The issue at stake: Cyber-Addiction and Cyber-Bullying pose serious risks for the health and wellbeing of the individual – especially for children and adolescents. How can society reduce these risks and increase digital wellbeing?
Everyone does it: About half the world is taking part in social media activities – and about every child that has its own smartphone spends time on platforms like TikTok, Instagram or WeChat.
No-one knows what to do. Especially parents are worried about the effects of social media use on their children. Is it useful or useless? Is it fun? Is it a threat? And what should they do: Allowing? Forbidding? Controlling? Setting rules – and if so: which rules? The first step is to get informed, said Marc Berkman at the Sync Digital Wellbeing Summit in Dhahran, Saudi Arabia. The CEO of the US-based Organization for Social Media Safety advocated against fear and for facts: “We need to have evidence-based discussions about how to mitigate harm for social media use.”
And there are risks of online technologies on adolescent mental well-being, as a comparative analysis of 43 studies showed (see table): The research led by John Naslund from Harvard Medical School found increased dangers especially for already mentally challenged individuals – people with major depressive symptoms have greater odds of becoming victim of online harassment than people without symptoms. Other risks mentioned in the analysis are increased exposure to harm and social isolation or concerns about stigma and being judged, to name just a few. But on the other hand, the same analysis also identified a lot of benefits – as increased self-esteem, perceived social support, increased social capital , safe identity experimentation and increased opportunity for self-disclosure. Do the risks outweigh the benefits?
It depends on the individual case, Berkman says: “We need to be objective about analyzing the risks, but subjective in determining where to draw the line with social media use.”
Those risk-reward relations are as different as the people and their behavior themselves. There are more and less vulnerable persons, more and less dangerous social media platforms and more or less risky ways to use social media.
Just one example: A study led by Mesfin Bekalu from Harvard University under American adults showed that while routine use of social media is associated with positive health outcomes, emotional connection to social media use is associated with negative health outcomes. But even though risk and exposure differ on an individual level, it is not just the job of users and parents to mitigate their risks, it is also a job of society. Two main reasons were pointed out by speakers at the Sync Digital Wellbeing Summit:-“We are dealing with a problem of addiction”, said Mo Gawdat, former Chief Business Officer at Google’s research branch Google X. And whatever substance or behavior is a suspect of causing addiction should be controlled or regulated.-Bestselling author Simon Sinek (“Start with Why”, “The Infinite Game”), highlighted the mode of operation of the human brain that is more hooked on short-term fun than on long-term risk assessment: “When we use our smart phones, we don’t think ‘is this healthy?’. We recognize that it feels good, but we don’t think about the liabilities.” For Sinek, this is a typical behavior when a new technology is introduced: “Just like tobacco – after decades of smoking we thought about health the first time.”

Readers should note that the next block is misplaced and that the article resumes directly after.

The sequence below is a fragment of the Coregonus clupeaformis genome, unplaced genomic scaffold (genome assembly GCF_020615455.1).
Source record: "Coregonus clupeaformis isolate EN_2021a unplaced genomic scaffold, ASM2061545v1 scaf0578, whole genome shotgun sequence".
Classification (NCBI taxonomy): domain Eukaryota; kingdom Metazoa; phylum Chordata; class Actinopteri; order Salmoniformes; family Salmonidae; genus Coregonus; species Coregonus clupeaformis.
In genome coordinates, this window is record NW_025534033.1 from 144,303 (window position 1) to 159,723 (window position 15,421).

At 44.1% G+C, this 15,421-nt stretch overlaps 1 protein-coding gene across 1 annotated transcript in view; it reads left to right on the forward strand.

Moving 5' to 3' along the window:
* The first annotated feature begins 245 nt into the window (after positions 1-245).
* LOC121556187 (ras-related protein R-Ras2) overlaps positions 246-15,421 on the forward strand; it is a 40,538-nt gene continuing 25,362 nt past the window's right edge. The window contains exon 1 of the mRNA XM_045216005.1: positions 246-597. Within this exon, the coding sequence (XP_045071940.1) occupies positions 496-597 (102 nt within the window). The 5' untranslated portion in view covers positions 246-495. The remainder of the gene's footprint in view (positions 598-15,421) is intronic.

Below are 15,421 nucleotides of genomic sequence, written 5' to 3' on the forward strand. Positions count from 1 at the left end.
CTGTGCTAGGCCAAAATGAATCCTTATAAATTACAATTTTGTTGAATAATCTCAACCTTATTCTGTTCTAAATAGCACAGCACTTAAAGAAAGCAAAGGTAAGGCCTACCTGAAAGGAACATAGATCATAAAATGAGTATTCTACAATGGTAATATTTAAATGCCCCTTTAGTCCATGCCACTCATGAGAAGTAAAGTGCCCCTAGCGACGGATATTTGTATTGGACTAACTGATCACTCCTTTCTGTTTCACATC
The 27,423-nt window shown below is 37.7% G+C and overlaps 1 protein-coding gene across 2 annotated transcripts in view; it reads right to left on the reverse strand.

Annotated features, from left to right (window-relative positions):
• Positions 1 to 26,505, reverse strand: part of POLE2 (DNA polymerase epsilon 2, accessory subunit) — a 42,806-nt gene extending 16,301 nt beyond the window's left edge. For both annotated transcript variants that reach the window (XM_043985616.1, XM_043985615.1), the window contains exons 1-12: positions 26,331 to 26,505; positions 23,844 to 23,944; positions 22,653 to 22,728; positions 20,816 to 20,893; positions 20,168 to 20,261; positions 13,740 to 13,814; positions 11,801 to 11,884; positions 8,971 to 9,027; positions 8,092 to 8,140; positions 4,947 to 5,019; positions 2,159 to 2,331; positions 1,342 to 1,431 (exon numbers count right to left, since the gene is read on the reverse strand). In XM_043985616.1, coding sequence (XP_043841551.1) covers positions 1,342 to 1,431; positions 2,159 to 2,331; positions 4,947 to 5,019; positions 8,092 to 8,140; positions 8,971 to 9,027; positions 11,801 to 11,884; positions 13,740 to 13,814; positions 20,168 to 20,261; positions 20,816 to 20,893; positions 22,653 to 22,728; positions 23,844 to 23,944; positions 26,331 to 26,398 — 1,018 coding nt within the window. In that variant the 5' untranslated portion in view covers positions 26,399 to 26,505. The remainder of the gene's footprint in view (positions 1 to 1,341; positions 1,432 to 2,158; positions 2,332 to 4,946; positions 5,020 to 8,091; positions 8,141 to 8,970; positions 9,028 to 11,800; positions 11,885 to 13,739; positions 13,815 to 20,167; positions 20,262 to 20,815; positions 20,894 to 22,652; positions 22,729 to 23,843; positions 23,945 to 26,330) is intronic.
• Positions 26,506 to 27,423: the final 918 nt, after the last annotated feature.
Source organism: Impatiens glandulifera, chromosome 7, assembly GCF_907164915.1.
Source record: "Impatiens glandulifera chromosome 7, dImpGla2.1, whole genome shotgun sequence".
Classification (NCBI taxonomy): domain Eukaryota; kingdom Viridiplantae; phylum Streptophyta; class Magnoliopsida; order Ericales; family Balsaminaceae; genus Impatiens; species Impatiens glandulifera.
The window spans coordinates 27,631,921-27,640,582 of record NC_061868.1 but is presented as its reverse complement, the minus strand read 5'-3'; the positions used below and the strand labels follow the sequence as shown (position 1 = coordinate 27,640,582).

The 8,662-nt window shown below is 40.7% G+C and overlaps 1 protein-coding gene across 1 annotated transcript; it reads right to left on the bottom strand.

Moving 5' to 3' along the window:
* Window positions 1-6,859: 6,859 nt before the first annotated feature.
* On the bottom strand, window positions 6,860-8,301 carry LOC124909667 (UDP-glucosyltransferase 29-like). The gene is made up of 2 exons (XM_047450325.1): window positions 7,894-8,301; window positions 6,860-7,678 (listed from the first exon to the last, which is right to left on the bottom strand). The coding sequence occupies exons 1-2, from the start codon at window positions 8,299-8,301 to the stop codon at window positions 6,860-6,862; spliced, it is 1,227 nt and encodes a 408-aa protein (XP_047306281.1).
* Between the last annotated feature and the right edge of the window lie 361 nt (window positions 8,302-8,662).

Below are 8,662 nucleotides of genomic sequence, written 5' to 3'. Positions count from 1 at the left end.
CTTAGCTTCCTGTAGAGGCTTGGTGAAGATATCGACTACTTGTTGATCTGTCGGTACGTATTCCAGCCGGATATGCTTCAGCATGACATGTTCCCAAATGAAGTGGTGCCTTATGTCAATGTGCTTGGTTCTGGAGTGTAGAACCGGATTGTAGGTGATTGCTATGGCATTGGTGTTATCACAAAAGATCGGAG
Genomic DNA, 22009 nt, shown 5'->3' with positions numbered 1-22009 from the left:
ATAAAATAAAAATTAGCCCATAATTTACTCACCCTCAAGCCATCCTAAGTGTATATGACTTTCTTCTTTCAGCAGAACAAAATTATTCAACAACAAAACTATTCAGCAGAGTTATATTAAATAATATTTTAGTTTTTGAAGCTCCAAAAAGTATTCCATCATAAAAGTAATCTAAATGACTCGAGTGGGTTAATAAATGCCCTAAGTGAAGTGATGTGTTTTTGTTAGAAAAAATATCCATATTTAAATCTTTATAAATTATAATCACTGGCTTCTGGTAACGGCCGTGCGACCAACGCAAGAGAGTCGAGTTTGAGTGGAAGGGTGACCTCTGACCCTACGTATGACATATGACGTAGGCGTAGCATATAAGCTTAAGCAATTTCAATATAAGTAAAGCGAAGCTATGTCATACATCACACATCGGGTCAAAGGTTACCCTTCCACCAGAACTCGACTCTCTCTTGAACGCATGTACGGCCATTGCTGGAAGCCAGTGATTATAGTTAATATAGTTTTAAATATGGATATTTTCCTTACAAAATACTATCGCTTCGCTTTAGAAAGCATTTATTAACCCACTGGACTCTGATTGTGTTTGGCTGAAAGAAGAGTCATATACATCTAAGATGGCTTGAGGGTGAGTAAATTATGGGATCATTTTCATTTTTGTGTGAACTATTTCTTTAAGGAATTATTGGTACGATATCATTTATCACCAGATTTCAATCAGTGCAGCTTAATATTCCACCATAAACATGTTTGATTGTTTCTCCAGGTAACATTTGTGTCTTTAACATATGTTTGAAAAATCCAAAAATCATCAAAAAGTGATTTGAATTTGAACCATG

Sinek’s tobacco analogy may be helpful far beyond the brain argument. It can be a guidepost for the further development of strategies that can be applied for the fight against social media abuse and for digital wellbeing. The initial position is similar: vulnerable people are falling for the harmful substance, a mighty industry is reluctant to address the problem, and the public is on a long and winding road of gaining awareness and elaborating countermeasures.
But the road ahead could also take a short cut, if social media use is seen and treated as a potentially harmful substance. Societies have a huge toolbox for social, economic and political action to limit scope and scale of any potentially harmful substance. Using this toolbox against social media abuse can reduce the risk for vulnerable people and increase the overall digital wellbeing at the same time.